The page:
In addition to the BCD’s task of reviewing how coal was marketed by its producers, the agency also sought to eliminate “unfair methods of competition” in part by establishing minimum prices and maintaining a “cost-floor” for sale of bituminous coal. According to Waldo E. Fisher and Charles M. James, the goal of this was “to improve the position of the industry and enable it to pay the wages and meet the terms of employment arrived at under collective bargaining. The Act thus provided for the establishment of a minimum price structure for bituminous coal which would return to producers an income equal to their costs less capital charges.”9 However, this price floor and how it was maintained was a contentious matter as indicated in records contained in the series Violations – Washington Charges, 1937 – 1943.
On occasion, disputes arose when the enforcement of marketing standards, such as the quality of coal, led to penalties that resulted in coal sales that resulted in a profit less than the guaranteed-by-law effective minimum price.
According to the above memo from the Treasury Department, this was the case in 1941 when Consolidated Coal Company was penalized for violating a federal contract by selling substandard coal with a high ash content to Saint Elizabeth’s Hospital in Uniontown, D.C. The penalty incurred by Consolidated led to a penalized sale that netted less the guaranteed price minimum.
After failing to reconcile the dispute with the Treasury Department, Consolidated Coal Company sought to recover the cost of the contested penalty. They did so by calculating the difference between the guaranteed price minimum and the price of the penalized sale which provided them with the net loss. The company then used that price to determine an amount of substandard coal which could be sold at a standard quality price to afford them to make back the cost of the original penalty. However, the BCD scrutinized this action as an attempt by Consolidated to evade the price provisions of the Bituminous Coal Act. A litany of memos were exchanged between the BCD’s Director, Branch Managers, Compliance Coordinators, and Consolidated’s executives and an investigation ensued. On January 13, 1942, Compliance Coordinator Issac M. Bradburn was sent to Consolidated’s #10 Mine in Eckhart, Maryland to conduct a check report and investigate the matters of the dispute. To do so he completed the following Check Report (Form B.C.D. No. 339).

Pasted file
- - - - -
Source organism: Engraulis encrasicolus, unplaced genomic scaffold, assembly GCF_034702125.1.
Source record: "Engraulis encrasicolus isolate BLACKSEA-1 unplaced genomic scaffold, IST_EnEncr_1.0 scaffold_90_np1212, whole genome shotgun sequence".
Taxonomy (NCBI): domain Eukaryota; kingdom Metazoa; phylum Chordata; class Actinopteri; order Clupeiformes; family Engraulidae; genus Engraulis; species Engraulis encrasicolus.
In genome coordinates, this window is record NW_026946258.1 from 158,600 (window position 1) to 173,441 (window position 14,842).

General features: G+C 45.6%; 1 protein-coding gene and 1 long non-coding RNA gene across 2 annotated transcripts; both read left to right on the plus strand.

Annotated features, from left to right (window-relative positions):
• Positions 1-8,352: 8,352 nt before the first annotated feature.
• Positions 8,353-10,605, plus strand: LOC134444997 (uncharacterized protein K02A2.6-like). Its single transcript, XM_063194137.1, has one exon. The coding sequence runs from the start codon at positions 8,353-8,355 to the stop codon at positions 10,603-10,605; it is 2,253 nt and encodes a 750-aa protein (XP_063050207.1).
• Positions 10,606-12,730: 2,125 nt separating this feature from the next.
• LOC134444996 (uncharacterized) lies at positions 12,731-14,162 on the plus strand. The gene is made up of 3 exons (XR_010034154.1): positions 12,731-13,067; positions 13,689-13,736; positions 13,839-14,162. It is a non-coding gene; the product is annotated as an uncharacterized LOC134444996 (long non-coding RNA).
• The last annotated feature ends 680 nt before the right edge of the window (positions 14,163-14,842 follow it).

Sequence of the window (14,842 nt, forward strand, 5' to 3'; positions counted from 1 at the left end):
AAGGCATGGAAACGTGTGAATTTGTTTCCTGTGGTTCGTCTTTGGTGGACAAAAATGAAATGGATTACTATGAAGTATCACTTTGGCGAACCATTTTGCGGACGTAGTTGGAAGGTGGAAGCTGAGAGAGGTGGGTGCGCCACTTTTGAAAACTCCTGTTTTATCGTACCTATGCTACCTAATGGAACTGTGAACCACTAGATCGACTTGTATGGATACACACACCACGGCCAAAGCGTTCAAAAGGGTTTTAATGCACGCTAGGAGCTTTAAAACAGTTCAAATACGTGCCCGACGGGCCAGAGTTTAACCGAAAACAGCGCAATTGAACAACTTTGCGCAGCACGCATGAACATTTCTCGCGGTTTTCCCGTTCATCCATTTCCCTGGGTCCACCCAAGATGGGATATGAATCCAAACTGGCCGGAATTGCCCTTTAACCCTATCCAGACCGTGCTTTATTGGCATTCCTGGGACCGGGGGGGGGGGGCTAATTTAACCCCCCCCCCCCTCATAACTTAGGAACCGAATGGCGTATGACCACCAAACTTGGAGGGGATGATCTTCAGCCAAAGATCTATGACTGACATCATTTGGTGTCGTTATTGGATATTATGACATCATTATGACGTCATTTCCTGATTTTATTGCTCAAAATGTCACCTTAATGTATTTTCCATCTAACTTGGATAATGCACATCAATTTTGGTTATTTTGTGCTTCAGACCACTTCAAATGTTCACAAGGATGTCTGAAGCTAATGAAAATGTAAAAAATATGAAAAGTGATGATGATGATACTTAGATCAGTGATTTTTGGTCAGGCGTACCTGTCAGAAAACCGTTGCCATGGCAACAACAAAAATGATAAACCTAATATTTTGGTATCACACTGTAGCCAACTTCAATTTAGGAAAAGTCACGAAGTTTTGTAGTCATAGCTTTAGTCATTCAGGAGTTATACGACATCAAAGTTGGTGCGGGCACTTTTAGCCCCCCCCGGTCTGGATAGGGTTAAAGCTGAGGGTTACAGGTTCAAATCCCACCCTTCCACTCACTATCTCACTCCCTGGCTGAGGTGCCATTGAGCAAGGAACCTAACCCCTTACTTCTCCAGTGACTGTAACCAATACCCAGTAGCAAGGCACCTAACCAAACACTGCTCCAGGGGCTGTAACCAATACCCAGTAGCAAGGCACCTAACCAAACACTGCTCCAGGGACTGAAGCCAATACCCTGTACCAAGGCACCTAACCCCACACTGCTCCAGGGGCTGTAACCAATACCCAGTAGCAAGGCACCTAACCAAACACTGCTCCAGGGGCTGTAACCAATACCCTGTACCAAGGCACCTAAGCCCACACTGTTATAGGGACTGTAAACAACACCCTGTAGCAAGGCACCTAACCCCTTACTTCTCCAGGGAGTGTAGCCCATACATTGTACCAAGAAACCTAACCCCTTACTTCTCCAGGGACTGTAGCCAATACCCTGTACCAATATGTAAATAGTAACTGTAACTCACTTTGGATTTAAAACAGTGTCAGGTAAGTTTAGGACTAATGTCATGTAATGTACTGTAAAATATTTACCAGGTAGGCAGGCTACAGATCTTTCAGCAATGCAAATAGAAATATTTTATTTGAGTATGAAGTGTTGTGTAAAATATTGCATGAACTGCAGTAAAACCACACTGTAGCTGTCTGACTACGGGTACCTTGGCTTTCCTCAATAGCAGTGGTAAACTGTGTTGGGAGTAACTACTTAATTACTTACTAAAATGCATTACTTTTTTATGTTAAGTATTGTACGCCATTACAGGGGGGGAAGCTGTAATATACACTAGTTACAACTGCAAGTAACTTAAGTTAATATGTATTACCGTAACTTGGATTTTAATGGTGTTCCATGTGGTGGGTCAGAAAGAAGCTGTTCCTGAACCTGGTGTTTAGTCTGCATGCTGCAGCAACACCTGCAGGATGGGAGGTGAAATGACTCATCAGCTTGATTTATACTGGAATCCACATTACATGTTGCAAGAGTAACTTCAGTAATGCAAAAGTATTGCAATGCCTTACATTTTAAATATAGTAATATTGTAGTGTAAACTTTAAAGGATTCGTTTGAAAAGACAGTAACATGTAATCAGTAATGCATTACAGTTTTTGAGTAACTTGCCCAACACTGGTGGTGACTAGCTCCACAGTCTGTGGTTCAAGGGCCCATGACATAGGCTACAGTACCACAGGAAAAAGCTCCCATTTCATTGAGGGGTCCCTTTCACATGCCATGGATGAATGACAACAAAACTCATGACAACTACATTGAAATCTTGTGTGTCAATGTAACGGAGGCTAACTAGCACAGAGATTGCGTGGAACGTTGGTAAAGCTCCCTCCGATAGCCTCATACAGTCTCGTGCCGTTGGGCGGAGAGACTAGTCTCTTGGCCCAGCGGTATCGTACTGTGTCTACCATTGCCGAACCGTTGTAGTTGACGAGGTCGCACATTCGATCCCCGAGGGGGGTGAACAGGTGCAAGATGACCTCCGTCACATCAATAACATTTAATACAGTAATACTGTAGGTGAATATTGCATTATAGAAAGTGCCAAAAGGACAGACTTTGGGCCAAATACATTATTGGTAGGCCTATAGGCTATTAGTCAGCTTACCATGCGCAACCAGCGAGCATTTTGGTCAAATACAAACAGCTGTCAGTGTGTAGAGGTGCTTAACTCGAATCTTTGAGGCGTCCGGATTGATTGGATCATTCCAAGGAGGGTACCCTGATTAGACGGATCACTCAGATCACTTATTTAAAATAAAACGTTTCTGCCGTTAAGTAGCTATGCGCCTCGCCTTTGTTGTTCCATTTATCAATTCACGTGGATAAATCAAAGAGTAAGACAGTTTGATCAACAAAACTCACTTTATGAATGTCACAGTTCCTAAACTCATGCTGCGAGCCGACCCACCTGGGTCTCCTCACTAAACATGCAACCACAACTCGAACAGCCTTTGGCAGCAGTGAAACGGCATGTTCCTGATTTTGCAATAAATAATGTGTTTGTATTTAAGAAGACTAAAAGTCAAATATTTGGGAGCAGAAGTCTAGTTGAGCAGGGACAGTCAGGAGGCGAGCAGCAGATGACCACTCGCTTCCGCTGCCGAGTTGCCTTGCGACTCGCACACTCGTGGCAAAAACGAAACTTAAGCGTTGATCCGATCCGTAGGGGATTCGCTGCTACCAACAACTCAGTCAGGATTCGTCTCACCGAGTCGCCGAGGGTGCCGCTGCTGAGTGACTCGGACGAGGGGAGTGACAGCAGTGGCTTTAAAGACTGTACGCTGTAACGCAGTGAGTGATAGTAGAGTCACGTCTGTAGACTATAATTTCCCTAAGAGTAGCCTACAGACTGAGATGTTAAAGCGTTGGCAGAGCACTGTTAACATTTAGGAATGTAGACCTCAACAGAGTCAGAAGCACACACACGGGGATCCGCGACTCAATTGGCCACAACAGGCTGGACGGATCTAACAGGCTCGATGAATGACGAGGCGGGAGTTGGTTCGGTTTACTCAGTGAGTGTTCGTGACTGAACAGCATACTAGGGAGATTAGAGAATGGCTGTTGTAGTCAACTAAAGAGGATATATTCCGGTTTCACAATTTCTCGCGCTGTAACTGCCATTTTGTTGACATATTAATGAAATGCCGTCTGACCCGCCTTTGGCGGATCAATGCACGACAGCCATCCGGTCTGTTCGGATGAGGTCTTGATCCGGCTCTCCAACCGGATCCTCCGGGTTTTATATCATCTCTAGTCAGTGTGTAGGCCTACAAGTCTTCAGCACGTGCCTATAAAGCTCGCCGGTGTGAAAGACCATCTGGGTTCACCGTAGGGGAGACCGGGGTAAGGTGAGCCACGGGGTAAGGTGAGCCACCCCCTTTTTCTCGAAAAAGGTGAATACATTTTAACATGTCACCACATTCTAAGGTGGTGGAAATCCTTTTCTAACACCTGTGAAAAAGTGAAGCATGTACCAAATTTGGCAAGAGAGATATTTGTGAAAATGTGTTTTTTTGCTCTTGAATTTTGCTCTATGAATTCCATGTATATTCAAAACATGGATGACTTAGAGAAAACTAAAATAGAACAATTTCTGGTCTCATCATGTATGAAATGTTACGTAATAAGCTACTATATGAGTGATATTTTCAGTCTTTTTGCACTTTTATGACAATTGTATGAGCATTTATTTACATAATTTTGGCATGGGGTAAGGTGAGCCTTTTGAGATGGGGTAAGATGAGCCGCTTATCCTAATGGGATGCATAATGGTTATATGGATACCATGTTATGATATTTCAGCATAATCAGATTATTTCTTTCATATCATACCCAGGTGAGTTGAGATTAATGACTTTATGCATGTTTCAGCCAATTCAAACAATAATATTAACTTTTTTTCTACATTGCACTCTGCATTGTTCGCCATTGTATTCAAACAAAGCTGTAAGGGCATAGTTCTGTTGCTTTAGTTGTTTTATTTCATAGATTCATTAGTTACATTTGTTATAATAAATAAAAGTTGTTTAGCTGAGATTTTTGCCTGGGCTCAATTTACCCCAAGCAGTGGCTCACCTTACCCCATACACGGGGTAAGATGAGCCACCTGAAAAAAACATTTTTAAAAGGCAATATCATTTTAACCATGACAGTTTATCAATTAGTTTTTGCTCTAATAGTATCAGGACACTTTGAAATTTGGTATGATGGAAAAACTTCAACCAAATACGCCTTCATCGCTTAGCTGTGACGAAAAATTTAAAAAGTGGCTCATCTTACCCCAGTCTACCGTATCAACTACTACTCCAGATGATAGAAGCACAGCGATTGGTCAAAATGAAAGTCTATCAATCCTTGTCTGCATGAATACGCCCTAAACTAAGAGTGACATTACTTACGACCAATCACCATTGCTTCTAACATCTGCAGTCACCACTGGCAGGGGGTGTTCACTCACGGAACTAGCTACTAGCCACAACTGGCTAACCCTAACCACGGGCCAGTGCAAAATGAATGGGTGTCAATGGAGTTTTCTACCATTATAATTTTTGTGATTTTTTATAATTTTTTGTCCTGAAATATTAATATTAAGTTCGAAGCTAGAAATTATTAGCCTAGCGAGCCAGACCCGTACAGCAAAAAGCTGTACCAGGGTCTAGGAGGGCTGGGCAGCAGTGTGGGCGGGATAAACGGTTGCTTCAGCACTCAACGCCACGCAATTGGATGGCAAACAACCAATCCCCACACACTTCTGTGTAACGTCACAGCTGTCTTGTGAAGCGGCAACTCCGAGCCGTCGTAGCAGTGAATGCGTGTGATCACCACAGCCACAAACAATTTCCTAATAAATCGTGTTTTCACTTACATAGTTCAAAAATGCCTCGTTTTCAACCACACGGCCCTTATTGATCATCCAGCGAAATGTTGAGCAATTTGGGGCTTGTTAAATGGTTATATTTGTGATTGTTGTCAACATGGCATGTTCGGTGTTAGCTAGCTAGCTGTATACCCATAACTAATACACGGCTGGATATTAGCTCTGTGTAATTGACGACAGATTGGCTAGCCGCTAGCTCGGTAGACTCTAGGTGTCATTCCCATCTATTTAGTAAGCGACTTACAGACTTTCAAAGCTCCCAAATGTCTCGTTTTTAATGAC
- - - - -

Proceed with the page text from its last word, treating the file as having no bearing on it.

The case files within the Violations series contain critical primary sources to determine how the BCD carried out its regulatory practices. Specifically, they indicate what kind of code violations occurred in the mining industry and contain data to evaluate the power of the BCD. These Check Reports in particular indicate specific infractions by mines, outline the review processes conducted by BCD agents, and shed light on how enforcement was determined.
In his investigation, Compliance Coordinator Bradburn reviewed the records of shipments made to St. Elizabeth Hospital, documented the process by which coal is sifted and separated to ensure its quality, and interviewed the Division’s Manager to learn that generally “fines” (perhaps a reference to the fine content such as the excess ash found in the disputed shipment) are typically removed from shipments. However, he was unable to determine whether such a process had occurred when the coal was loaded to be shipped to St. Elizabeth Hospital.
As indicated in the above memo, ultimately, Acting Director Dan Wheeler, ruled that under Section X, Rule 1 of the Marketing Rules and Regulations the actions of Consolidated were permissible. His statement concluded, “You should handle this matter as an allowance for substandard preparation or quality under Section X only if you can do so in good faith.” The investigation was not a unique circumstance. The BCD reviewed and ruled on a range of charges brought against the coal mines. Sometimes the charges were dismissed. In the most extreme cases, the BCD delivered cease and desist orders to the mines in violation of the code and subjected them to the full 19 ½ percent tax until the mines operations could be re-evaluated and reinstated as a code member. Other case files from the Violations – Washington Charges, 1937 – 1943 series, which consist of charges, investigations, transcripts, and verdicts can be used to determine the regulatory practices of the BCD.
Part 4: BCD/SFAW and Labor
In addition to the regulation of marketing practices in the bituminous coal industry, the BCD and SFAW also monitored labor disputes. According to Fisher and James, another key provision of the BCD legislation was that workers, “shall have the right to organize and to bargain collectively with respect to their hours of labor, wages, and working conditions through representatives of their own choosing, without restraint, coercion, or interference on the part of the producers”10